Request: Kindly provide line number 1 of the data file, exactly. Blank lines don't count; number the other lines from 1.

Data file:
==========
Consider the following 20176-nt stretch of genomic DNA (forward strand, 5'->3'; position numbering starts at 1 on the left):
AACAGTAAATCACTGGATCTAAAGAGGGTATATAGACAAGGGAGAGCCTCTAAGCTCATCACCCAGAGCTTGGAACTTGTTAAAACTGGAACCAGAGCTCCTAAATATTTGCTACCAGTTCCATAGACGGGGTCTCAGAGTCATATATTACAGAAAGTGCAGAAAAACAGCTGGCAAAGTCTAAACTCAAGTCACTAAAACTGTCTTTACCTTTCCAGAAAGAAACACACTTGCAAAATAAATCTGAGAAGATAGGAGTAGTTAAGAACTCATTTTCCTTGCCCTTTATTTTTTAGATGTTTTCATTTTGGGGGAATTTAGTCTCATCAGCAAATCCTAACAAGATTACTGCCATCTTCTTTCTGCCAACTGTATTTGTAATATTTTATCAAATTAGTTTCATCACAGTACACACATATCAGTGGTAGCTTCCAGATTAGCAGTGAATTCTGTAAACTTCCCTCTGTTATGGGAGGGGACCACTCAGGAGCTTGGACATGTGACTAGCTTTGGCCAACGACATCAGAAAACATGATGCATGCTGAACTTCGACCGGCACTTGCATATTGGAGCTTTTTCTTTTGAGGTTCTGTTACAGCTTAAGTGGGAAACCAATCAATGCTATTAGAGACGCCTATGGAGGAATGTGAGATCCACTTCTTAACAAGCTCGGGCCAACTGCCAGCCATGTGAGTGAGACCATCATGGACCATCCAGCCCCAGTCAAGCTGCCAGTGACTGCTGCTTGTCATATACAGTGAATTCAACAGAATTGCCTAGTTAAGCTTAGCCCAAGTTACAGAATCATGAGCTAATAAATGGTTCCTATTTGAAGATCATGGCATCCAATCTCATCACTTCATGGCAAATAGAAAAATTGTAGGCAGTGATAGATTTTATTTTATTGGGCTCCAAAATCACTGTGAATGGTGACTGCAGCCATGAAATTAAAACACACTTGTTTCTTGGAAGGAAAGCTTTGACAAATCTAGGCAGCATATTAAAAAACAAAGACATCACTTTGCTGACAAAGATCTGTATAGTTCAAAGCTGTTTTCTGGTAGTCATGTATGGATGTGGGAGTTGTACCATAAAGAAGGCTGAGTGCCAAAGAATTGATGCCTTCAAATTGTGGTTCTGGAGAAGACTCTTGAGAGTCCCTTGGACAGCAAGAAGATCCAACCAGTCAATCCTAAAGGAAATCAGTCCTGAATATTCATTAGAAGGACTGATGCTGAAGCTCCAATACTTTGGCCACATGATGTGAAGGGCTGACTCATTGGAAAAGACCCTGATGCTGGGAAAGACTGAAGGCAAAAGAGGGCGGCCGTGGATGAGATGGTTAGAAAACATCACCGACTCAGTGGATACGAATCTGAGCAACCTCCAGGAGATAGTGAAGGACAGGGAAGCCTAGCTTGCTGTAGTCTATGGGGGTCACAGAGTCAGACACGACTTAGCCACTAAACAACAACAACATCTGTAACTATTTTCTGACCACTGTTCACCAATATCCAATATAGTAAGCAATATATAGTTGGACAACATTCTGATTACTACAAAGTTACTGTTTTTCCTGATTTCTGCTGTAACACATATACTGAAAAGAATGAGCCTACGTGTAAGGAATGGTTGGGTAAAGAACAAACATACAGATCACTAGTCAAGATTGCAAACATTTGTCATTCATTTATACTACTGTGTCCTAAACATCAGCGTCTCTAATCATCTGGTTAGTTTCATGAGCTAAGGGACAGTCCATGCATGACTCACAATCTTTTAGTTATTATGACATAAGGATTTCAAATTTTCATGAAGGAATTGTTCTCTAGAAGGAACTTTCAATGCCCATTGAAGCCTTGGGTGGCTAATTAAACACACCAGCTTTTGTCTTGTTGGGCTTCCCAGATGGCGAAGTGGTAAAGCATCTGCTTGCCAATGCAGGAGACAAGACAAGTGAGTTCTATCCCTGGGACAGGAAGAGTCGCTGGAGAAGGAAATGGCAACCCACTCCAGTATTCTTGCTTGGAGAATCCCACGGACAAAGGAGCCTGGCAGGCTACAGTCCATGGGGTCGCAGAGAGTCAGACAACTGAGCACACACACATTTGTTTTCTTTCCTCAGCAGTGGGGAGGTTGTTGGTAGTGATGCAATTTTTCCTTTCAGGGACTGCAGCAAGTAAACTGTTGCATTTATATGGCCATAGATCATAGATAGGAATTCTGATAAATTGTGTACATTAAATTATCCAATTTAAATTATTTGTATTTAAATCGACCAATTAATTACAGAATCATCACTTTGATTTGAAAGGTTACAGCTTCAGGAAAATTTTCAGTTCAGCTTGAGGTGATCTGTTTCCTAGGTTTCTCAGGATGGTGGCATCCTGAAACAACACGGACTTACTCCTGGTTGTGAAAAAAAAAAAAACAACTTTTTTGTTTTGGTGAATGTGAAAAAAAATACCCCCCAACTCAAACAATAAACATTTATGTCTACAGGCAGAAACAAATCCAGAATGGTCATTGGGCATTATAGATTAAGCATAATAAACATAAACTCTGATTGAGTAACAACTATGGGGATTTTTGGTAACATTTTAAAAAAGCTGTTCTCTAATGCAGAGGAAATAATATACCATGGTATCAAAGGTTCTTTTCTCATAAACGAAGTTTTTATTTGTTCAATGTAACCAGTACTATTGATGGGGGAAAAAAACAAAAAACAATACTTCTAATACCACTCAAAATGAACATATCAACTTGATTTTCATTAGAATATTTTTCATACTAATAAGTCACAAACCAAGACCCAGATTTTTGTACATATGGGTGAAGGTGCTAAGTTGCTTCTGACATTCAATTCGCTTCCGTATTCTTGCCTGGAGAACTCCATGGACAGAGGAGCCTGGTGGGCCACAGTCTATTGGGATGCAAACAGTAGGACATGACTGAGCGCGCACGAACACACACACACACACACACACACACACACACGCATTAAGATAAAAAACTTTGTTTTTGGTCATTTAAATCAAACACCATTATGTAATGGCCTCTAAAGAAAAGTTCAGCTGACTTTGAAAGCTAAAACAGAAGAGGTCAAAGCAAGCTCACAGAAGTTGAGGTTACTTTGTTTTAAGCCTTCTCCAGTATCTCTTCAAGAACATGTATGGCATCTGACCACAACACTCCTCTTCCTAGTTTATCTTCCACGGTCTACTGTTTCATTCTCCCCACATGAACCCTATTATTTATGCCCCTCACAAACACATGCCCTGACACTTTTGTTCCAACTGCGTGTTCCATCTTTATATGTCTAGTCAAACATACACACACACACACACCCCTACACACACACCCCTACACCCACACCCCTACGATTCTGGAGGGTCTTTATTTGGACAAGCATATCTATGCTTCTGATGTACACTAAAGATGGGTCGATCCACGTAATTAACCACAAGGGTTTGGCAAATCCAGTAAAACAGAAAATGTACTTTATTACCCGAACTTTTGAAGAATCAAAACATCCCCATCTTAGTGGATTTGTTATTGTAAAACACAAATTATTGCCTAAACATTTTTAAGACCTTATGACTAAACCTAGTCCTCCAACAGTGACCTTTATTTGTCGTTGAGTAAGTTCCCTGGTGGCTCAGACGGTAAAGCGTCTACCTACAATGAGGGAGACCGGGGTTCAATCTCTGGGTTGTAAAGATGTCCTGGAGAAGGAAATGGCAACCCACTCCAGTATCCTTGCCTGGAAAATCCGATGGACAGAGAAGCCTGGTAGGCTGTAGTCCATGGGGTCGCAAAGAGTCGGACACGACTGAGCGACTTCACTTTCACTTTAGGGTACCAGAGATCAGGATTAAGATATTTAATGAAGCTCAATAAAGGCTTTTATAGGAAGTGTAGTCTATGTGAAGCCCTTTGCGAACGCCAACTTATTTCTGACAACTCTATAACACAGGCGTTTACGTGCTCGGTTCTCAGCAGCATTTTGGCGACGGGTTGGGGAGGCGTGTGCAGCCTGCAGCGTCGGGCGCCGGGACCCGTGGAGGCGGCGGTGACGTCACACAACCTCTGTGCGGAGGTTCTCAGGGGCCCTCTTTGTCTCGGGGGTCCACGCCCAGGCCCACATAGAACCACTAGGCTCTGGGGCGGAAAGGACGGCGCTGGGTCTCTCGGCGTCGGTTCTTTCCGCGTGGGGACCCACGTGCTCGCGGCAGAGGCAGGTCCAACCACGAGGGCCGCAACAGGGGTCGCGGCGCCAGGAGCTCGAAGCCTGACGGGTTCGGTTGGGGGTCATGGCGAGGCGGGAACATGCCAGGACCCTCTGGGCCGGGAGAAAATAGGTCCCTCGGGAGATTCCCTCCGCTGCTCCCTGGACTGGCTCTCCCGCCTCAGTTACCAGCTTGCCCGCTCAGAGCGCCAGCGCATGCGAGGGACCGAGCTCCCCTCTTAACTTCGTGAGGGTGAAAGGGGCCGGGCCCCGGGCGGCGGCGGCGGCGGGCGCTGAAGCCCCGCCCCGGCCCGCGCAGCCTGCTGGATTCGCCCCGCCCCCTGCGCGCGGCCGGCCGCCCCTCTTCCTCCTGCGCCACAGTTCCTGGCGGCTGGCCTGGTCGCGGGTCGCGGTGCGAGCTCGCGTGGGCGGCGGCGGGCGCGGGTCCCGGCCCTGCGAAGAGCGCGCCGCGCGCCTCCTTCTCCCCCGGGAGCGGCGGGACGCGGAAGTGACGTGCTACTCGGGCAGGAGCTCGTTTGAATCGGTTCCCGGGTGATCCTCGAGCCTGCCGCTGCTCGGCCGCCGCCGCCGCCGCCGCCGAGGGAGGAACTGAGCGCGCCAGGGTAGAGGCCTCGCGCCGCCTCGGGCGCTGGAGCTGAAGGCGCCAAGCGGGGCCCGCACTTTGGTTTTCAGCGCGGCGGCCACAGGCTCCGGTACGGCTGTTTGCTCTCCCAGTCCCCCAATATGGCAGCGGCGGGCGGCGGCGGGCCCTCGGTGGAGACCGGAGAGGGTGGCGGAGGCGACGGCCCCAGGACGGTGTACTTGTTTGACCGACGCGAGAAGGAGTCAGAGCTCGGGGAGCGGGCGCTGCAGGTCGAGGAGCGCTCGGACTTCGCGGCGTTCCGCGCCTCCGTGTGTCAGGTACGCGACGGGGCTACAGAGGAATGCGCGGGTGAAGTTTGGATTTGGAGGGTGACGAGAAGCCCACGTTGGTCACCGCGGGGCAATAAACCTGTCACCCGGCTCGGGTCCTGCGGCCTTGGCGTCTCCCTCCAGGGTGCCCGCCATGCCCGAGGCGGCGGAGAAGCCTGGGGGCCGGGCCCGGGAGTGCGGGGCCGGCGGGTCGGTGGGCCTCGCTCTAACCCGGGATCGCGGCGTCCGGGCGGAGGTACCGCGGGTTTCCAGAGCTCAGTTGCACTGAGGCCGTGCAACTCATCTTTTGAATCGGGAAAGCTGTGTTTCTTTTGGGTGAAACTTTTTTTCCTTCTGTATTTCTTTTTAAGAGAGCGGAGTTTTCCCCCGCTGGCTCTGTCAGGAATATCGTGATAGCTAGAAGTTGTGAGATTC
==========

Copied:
Consider the following 20176-nt stretch of genomic DNA (forward strand, 5'->3'; position numbering starts at 1 on the left):